Process validation is often categorized according to the time it is performed in relation to the production schedule. Based on this description, there are 4 types of process validation: prospective validation, retrospective validation, concurrent validation, and revalidation.

Type 1: Prospective Validation

It is implemented when any product will be manufactured with a new formula or within a new facility. Also known as premarket validation, prospective validation is usually carried out before commencing routine production. It is also considered as the foundational type of validation because it is the starting point for any product that will be released under new conditions.

Type 2: Retrospective Validation

It is conducted only when the manufacturing process has not formally undergone a documented validation. Retrospective validation is normally fulfilled with the use of historical data and trends analysis to provide evidence that the process is at a state that it is intended to be in. In most cases, it is no longer an acceptable approach to process validation because any product should have already been validated before its commercial distribution.

Type 3: Concurrent Validation

It is done during regular pharmaceutical production to demonstrate that the process performs at the level that it should in the course of its actual execution. While concurrent validation is still an acceptable approach to process validation under certain circumstances (e.g. manufacturing medically necessary drugs in coordination with the USFDA to prevent a short supply), the agency continues to emphasize that it should only be used rarely.

Recently, an FDA inspection revealed that a US-based manufacturer produced adulterated drug products. To correct their violations, the pharmaceutical company responded with an intention to implement concurrent validation. However, the USFDA warned against it because they failed to show a clear understanding of variability sources in their manufacturing processes. Instead, the agency required them to comply with specific CGMP regulations, including adequately validating manufacturing processes.

Type 4: Revalidation

Revalidation is more widely used for medical devices than drug products. It is executed when prospective validation reaches a conclusion that the manufacturing process is unable to produce the product consistently. Moreover, a criteria for revalidation may be indicated in the original validation protocol. The revalidation process may not be as comprehensive as the initial validation, especially if the situation only calls for some aspects to be repeated.

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Process Validation Examples

A validated process not only decreases the likelihood of batch failures, but it also increases the productivity of the manufacturing facility because of minimized rework and rejection. Examples of processes which should be validated include sterilization, aseptic filling, heat treating, plating, and plastic injection molding. In this pharmaceutical process validation example, a typical validation master plan for biotech processes contains:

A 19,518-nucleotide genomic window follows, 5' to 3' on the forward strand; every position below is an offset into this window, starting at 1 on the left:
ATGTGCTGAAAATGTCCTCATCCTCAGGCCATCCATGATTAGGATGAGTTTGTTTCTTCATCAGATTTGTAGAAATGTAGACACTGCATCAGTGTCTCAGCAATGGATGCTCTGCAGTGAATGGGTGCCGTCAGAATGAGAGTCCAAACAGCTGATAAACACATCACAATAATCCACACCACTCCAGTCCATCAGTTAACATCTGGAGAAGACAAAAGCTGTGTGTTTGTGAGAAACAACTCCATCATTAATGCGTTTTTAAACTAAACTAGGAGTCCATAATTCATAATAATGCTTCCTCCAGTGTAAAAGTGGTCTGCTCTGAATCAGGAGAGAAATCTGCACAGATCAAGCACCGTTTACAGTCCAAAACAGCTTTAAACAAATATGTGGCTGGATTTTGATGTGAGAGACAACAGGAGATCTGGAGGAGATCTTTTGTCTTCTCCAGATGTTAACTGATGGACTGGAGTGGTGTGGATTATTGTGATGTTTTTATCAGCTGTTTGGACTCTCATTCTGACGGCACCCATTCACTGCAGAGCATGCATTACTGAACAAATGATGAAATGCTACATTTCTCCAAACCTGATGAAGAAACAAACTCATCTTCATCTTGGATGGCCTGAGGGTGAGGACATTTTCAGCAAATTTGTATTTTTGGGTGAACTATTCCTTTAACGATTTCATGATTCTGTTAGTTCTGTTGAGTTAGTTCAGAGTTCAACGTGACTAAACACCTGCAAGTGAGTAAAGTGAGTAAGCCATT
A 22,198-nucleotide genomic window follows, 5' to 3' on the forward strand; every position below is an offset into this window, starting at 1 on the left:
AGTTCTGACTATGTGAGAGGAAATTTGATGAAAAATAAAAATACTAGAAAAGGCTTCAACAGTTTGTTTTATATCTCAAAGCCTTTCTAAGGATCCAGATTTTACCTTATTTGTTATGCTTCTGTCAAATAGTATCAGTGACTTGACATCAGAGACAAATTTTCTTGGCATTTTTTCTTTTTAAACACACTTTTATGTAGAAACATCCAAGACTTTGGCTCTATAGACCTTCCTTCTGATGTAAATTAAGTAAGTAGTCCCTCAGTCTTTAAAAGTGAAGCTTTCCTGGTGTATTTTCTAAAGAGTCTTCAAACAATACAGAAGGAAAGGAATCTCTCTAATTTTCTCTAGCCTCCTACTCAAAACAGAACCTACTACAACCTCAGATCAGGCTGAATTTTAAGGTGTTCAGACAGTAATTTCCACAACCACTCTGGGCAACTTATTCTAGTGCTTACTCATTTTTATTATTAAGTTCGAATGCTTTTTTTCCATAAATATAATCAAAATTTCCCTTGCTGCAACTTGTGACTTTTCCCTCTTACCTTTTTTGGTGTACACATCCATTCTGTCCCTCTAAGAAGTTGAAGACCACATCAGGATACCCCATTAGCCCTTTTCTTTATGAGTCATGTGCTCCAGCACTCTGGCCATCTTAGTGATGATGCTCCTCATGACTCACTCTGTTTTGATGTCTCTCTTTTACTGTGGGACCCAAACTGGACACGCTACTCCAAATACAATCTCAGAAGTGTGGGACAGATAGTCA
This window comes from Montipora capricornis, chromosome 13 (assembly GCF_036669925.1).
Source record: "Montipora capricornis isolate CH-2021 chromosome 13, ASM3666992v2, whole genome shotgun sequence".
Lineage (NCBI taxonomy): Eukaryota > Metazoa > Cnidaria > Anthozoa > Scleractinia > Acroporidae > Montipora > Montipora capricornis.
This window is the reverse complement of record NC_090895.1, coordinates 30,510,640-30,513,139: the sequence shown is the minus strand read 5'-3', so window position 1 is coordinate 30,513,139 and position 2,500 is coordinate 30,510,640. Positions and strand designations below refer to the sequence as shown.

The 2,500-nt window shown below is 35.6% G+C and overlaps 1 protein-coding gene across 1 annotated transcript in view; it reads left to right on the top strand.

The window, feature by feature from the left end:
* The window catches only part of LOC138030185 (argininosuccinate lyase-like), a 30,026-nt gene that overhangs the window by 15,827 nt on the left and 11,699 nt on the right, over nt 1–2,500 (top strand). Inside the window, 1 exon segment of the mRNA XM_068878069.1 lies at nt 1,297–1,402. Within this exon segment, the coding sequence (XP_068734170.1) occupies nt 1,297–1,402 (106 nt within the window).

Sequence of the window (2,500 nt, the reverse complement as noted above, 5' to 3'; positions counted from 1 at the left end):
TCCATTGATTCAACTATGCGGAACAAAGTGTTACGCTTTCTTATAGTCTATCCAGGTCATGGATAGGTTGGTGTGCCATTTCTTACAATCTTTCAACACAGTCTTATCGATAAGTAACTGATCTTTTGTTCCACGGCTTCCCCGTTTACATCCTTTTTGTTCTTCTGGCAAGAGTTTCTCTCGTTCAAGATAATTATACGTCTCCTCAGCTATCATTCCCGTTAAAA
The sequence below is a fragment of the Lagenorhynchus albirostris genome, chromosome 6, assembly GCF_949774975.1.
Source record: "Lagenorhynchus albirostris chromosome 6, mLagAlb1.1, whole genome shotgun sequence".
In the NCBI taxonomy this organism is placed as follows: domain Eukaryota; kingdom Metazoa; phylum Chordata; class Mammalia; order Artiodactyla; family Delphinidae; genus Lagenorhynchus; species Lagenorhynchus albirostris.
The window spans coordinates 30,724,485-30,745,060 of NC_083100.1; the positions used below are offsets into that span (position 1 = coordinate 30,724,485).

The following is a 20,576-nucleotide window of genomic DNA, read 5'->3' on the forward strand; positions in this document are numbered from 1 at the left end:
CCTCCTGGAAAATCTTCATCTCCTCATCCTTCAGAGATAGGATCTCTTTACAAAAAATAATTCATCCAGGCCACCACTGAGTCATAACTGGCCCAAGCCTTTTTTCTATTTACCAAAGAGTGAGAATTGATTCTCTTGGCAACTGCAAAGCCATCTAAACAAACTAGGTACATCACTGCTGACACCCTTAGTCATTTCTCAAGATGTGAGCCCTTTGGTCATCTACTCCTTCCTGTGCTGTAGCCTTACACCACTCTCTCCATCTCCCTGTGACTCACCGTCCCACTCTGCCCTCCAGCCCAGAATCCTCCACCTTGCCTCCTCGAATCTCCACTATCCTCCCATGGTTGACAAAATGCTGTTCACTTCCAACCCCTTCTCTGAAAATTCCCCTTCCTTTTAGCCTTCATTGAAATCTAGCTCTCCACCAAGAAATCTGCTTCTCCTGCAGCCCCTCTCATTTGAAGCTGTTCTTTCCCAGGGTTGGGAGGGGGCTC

• Validation Master Plan Approval
  • Validation Master Plan Maintenance (Document Revisions and Revision History)
  • Definitions
  • Acronyms
  • Validation Master Plan Objective
  • Validation Master Plan Scope
  • Process Validation Strategy (Introduction, Support Qualification, Critical Process Parameters, Number of Runs to be Performed, and Non-conforming Results)
  • Process Validation Documentation (Protocols, Reports, Strategy Documents/ Assessments, and Record Retention)
  • Roles and Responsibilities (Technical Services, Operations, Engineering, Quality Control Laboratory, Quality Assurance, and External Services
  • Process Description
  • Process Validation Description (Document and Support Qualification for Hold and Mixing Strategies)
  • Maintenance of the Validated and Qualified State (Schedule, Preventative Maintenance and Calibration, Annual Product Review, Change Control, Periodic Review, and Continuous Process Verification)

Establishing Documented Evidence of Controlled Processes

Documentation is a key element in the success of process validation. SafetyCulture (formerly iAuditor) is a data collection and evaluation tool designed to make it easier for validation teams to document process-related information, execute the validation protocol, and keep all records updated. With SafetyCulture, manufacturers can provide evidence of their capability to control pharmaceutical manufacturing processes:

  • Use process validation report templates on mobile devices such as smartphones, tablets, and iPads—even while offline.
  • Capture photo evidence of the different stages of process validation and annotate images for improved visual reference.
  • Instantly create shareable and professional-looking validation reports with all the necessary attachments in just a tap of a finger.
  • Automatically file documents in secure online storage which can also be downloaded as PDFs and sent to designated personnel via email.
  • Train workers to uphold quality and safety practices to streamline process validation.
  • Add up to 10 employees or validation team members using a free SafetyCulture account.

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Jona Tarlengco
Article by
Jona Tarlengco
Jona Tarlengco is a content writer and researcher for SafetyCulture since 2018. She usually writes about safety and quality topics, contributing to the creation of well-researched articles. Her 5-year experience in one of the world’s leading business news organisations helps enrich the quality of the information in her work.